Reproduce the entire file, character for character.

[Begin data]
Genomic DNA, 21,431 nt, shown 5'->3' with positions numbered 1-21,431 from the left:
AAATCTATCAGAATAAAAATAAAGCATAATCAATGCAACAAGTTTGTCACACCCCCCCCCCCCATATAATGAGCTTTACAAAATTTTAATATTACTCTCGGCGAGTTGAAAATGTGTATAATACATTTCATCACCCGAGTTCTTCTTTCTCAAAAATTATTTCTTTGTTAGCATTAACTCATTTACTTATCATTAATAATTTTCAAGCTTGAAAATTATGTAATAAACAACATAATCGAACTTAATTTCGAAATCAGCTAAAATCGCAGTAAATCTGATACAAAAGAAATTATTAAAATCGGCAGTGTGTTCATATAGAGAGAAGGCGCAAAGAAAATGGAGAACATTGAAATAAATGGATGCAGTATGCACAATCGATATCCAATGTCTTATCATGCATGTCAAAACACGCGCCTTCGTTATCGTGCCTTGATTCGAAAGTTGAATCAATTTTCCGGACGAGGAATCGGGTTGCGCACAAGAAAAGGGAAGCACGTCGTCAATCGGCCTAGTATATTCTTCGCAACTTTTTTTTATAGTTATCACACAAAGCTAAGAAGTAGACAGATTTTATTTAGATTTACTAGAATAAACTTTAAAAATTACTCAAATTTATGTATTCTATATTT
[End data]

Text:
Genomic DNA, 21,431 nt, shown 5'->3' with positions numbered 1-21,431 from the left:
AAATCTATCAGAATAAAAATAAAGCATAATCAATGCAACAAGTTTGTCACACCCCCCCCCCCCATATAATGAGCTTTACAAAATTTTAATATTACTCTCGGCGAGTTGAAAATGTGTATAATACATTTCATCACCCGAGTTCTTCTTTCTCAAAAATTATTTCTTTGTTAGCATTAACTCATTTACTTATCATTAATAATTTTCAAGCTTGAAAATTATGTAATAAACAACATAATCGAACTTAATTTCGAAATCAGCTAAAATCGCAGTAAATCTGATACAAAAGAAATTATTAAAATCGGCAGTGTGTTCATATAGAGAGAAGGCGCAAAGAAAATGGAGAACATTGAAATAAATGGATGCAGTATGCACAATCGATATCCAATGTCTTATCATGCATGTCAAAACACGCGCCTTCGTTATCGTGCCTTGATTCGAAAGTTGAATCAATTTTCCGGACGAGGAATCGGGTTGCGCACAAGAAAAGGGAAGCACGTCGTCAATCGGCCTAGTATATTCTTCGCAACTTTTTTTTATAGTTATCACACAAAGCTAAGAAGTAGACAGATTTTATTTAGATTTACTAGAATAAACTTTAAAAATTACTCAAATTTATGTATTCTATATTT